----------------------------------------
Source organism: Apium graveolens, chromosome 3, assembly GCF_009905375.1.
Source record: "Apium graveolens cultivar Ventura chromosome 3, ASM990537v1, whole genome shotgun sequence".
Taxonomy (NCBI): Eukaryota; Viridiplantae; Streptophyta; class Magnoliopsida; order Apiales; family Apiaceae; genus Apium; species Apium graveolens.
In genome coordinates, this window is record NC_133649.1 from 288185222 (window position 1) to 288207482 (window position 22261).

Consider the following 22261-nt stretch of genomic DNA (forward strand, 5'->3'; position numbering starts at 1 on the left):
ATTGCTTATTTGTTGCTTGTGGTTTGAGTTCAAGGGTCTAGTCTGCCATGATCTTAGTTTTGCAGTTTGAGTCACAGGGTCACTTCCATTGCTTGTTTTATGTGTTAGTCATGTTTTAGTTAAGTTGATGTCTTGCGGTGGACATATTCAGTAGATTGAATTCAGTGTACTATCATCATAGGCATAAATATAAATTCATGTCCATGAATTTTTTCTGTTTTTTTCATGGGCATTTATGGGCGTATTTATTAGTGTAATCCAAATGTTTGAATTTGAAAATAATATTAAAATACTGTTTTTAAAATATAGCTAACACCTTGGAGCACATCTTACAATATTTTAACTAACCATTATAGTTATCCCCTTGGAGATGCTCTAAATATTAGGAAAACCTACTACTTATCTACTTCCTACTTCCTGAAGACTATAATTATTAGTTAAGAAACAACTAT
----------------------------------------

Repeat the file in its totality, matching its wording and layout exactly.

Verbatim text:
Source organism: Apium graveolens, chromosome 3, assembly GCF_009905375.1.
Source record: "Apium graveolens cultivar Ventura chromosome 3, ASM990537v1, whole genome shotgun sequence".
Taxonomy (NCBI): Eukaryota; Viridiplantae; Streptophyta; class Magnoliopsida; order Apiales; family Apiaceae; genus Apium; species Apium graveolens.
In genome coordinates, this window is record NC_133649.1 from 288185222 (window position 1) to 288207482 (window position 22261).

Consider the following 22261-nt stretch of genomic DNA (forward strand, 5'->3'; position numbering starts at 1 on the left):
ATTGCTTATTTGTTGCTTGTGGTTTGAGTTCAAGGGTCTAGTCTGCCATGATCTTAGTTTTGCAGTTTGAGTCACAGGGTCACTTCCATTGCTTGTTTTATGTGTTAGTCATGTTTTAGTTAAGTTGATGTCTTGCGGTGGACATATTCAGTAGATTGAATTCAGTGTACTATCATCATAGGCATAAATATAAATTCATGTCCATGAATTTTTTCTGTTTTTTTCATGGGCATTTATGGGCGTATTTATTAGTGTAATCCAAATGTTTGAATTTGAAAATAATATTAAAATACTGTTTTTAAAATATAGCTAACACCTTGGAGCACATCTTACAATATTTTAACTAACCATTATAGTTATCCCCTTGGAGATGCTCTAAATATTAGGAAAACCTACTACTTATCTACTTCCTACTTCCTGAAGACTATAATTATTAGTTAAGAAACAACTAT